Our attention has been drawn to an alleged manhandling and torture of a journalist who is also the editor of an online news portal, Modernghana.com. According to reports, three journalists of the online news portal were arrested last Thursday 27th June 2019 by officials of the National Security in connection with alleged cybercrimes. The arrested journalists were taken from their work premises with their heads allegedly strapped in black polythene bags as a result of which they could not identify their location until they finally arrived at their destination where they were held until Saturday, 29th June 2019. The editor reports that during their period of holding, he was slapped on several occasions, beaten and administered with taser shocks during an interrogation process. He also alleged that he was not even questioned on the so called cybercrime and hacking offences for which National Security claims they arrested the suspects.
As human rights Organisations, we find these allegations worrying. We have also taken notice of allegations of torture in other cases including the alleged kidnappers of the Canadian women and the trotro driver and his mate who were recorded in a fight with a police officer. We find these trends extremely worrying.
As a country with strong human rights foundation, it is expected that our practices will conform to human rights dictates. A person who is alleged to have committed a crime is still entitled to enjoy his human rights and same must be respected. This fundamentally includes the right to remain silent for his accuser to adduce the necessary evidence to establish his guilt beyond a reasonable doubt. Additionally, the 1992 Constitution of the Republic of Ghana, Article 15(2) clearly states that no person, whether arrested, restricted or detained shall be subjected to torture or cruel, inhuman or degrading treatment or punishment. The right to be free from torture is inviolable under both national and international human rights laws and therefore cannot be compromised under any circumstance.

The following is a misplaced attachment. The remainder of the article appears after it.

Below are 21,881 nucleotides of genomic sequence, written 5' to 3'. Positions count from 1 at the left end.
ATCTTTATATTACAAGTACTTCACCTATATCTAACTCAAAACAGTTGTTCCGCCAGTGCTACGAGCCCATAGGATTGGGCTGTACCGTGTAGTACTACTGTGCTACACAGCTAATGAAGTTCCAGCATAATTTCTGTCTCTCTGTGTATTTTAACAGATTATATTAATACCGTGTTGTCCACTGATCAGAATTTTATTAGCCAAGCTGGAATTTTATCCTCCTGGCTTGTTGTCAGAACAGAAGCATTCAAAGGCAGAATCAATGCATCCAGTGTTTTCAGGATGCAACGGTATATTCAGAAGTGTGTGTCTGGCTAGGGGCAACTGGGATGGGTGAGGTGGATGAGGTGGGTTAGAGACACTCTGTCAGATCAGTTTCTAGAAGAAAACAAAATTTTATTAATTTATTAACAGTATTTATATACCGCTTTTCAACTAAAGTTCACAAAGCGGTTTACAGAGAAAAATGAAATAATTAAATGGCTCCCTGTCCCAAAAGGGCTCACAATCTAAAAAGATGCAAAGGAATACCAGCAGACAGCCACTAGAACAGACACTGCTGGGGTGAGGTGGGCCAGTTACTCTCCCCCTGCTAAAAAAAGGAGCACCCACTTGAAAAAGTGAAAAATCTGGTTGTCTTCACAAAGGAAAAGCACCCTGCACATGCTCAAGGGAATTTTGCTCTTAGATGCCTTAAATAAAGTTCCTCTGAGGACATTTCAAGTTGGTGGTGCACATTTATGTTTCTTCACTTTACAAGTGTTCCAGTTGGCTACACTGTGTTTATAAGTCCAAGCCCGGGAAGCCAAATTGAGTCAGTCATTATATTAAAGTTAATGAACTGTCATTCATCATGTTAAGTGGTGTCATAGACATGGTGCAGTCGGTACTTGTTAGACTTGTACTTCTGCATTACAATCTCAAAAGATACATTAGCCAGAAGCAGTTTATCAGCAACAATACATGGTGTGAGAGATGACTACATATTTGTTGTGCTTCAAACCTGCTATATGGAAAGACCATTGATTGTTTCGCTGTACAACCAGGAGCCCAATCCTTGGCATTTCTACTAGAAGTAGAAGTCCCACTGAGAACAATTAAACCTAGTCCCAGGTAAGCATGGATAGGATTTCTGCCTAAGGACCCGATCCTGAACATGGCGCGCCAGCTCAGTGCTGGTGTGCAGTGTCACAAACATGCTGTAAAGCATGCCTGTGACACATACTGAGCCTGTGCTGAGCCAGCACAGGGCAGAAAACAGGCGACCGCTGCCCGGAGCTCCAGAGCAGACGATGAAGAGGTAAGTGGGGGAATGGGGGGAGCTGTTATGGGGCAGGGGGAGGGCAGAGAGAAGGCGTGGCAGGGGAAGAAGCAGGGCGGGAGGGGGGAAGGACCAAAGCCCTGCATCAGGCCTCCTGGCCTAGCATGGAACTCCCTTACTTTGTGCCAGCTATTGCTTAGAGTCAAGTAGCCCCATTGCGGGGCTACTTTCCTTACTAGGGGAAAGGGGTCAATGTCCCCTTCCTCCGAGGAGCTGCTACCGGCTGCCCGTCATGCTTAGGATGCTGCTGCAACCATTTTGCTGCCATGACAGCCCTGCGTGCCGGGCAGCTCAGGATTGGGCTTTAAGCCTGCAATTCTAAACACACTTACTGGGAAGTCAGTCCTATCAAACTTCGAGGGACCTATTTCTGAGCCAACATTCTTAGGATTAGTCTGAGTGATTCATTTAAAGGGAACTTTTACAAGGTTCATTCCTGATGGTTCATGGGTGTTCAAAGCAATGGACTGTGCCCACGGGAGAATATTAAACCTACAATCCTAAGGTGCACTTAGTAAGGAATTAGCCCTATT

Although the allegations have been denied in an unsigned statement purportedly coming from the National Security Council Secretariat, the allegations must not be watered down. As a civilised State, allegations of torture must be taken seriously and investigations conducted to ascertain their veracity or otherwise to inform further action.
A key fall-out of this incident is the potential for non-prosecution of the perpetrators from this unfortunate incident. This is because Ghana does not have a definition of torture as well as the designation of torture as an offence. Should there be prosecution, at best recourse will be to less grave offences such as assault, causing harm. While not degrading the importance of these offences, in comparison to torture, a strong case has been made in international law for the punishment of torture in most countries. The UN Convention Against Torture and the Committee Against Torture require Ghana to define and punish torture in its laws. The Concluding Observations of the Committee on Ghana’s 2nd Periodic Report in 2016 stated thus:
9.While noting that article 15, paragraph (2)(a) of the 1992 Constitution prohibits torture and cruel, inhuman or degrading treatment or punishment, the Committee regrets that the offence of torture as defined in article 1 of the Convention has not yet been included in the State party’s Criminal Code… The State party should take the necessary measures to ensure that torture is established as an offence in its domestic law, and should adopt a definition of torture that includes all the elements contained in article 1 of the Convention. The State party should also ensure that such offences are made punishable by appropriate penalties which take into account their grave nature, in accordance with article 4, paragraph 2, of the Convention. (Emphasis ours)
In light of the recent developments, it behoves on Ghana to right the wrong by domesticating the Convention and defining torture. In the meantime, we will petition the Commission on Human Rights and Administrative Justice to investigate and take the necessary action in this matter.
Commonwealth Human Rights Initiative (CHRI)
Human Rights Advocacy Centre (HRAC)
Bureau for Public Safety
Centre for Advocacy and Law Enforcement Research (CALER)
Legal Resources Centre